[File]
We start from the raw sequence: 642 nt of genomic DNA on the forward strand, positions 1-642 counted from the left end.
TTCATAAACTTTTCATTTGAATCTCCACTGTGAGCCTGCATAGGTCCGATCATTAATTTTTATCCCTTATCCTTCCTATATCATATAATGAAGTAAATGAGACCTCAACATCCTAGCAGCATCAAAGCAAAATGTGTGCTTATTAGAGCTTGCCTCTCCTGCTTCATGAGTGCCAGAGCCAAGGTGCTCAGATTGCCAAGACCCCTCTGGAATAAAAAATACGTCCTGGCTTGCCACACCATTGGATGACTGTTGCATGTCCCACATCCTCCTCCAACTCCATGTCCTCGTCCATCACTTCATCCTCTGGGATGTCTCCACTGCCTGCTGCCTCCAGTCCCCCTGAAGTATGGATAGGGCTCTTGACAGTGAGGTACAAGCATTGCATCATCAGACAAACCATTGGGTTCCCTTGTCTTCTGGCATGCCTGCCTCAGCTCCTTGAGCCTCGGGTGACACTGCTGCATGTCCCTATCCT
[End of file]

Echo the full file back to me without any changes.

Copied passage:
We start from the raw sequence: 642 nt of genomic DNA on the forward strand, positions 1-642 counted from the left end.
TTCATAAACTTTTCATTTGAATCTCCACTGTGAGCCTGCATAGGTCCGATCATTAATTTTTATCCCTTATCCTTCCTATATCATATAATGAAGTAAATGAGACCTCAACATCCTAGCAGCATCAAAGCAAAATGTGTGCTTATTAGAGCTTGCCTCTCCTGCTTCATGAGTGCCAGAGCCAAGGTGCTCAGATTGCCAAGACCCCTCTGGAATAAAAAATACGTCCTGGCTTGCCACACCATTGGATGACTGTTGCATGTCCCACATCCTCCTCCAACTCCATGTCCTCGTCCATCACTTCATCCTCTGGGATGTCTCCACTGCCTGCTGCCTCCAGTCCCCCTGAAGTATGGATAGGGCTCTTGACAGTGAGGTACAAGCATTGCATCATCAGACAAACCATTGGGTTCCCTTGTCTTCTGGCATGCCTGCCTCAGCTCCTTGAGCCTCGGGTGACACTGCTGCATGTCCCTATCCT